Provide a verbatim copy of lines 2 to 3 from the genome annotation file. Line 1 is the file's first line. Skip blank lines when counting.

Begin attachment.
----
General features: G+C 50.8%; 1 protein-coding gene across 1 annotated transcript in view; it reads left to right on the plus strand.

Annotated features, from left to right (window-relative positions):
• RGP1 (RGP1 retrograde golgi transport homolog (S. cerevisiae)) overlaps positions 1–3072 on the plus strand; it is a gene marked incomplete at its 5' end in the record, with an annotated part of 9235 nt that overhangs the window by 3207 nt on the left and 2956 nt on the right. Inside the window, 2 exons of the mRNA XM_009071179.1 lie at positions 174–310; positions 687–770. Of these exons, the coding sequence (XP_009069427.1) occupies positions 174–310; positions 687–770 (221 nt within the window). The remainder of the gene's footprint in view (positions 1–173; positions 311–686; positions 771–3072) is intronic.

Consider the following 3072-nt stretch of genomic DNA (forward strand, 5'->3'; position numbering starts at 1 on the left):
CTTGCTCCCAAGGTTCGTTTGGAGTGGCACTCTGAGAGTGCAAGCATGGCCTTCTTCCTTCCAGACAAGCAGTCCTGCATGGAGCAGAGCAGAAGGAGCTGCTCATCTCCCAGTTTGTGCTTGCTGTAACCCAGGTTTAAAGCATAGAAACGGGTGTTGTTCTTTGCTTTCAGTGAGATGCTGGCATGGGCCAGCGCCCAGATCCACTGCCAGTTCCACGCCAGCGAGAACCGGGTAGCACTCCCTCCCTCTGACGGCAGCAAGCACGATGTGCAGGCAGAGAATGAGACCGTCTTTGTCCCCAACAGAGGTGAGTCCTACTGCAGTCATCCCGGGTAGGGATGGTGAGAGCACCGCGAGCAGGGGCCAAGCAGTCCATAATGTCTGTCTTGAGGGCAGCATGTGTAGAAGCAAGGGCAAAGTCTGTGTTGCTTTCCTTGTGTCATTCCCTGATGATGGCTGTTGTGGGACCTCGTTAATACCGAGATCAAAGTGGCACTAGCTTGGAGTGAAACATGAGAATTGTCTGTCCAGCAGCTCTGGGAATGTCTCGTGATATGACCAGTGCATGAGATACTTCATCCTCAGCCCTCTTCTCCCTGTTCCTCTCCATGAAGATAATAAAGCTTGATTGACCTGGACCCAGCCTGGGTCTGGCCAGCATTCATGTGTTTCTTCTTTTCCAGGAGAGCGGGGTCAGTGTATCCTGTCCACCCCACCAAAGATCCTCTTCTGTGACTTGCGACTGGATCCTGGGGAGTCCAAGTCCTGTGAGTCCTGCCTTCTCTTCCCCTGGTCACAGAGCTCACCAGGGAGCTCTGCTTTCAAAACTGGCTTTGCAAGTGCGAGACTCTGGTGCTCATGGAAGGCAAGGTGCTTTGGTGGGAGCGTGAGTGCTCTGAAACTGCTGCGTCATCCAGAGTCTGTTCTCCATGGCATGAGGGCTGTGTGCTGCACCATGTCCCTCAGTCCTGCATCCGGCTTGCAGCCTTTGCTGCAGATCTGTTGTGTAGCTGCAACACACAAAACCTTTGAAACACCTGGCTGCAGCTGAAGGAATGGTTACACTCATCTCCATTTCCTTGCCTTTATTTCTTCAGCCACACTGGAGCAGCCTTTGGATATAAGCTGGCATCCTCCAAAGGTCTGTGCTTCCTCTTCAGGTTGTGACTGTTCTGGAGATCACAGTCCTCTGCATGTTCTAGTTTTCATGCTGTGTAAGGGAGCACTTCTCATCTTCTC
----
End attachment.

Annotated features, from left to right (window-relative positions):
• RGP1 (RGP1 retrograde golgi transport homolog (S. cerevisiae)) overlaps positions 1–3072 on the plus strand; it is a gene marked incomplete at its 5' end in the record, with an annotated part of 9235 nt that overhangs the window by 3207 nt on the left and 2956 nt on the right. Inside the window, 2 exons of the mRNA XM_009071179.1 lie at positions 174–310; positions 687–770. Of these exons, the coding sequence (XP_009069427.1) occupies positions 174–310; positions 687–770 (221 nt within the window). The remainder of the gene's footprint in view (positions 1–173; positions 311–686; positions 771–3072) is intronic.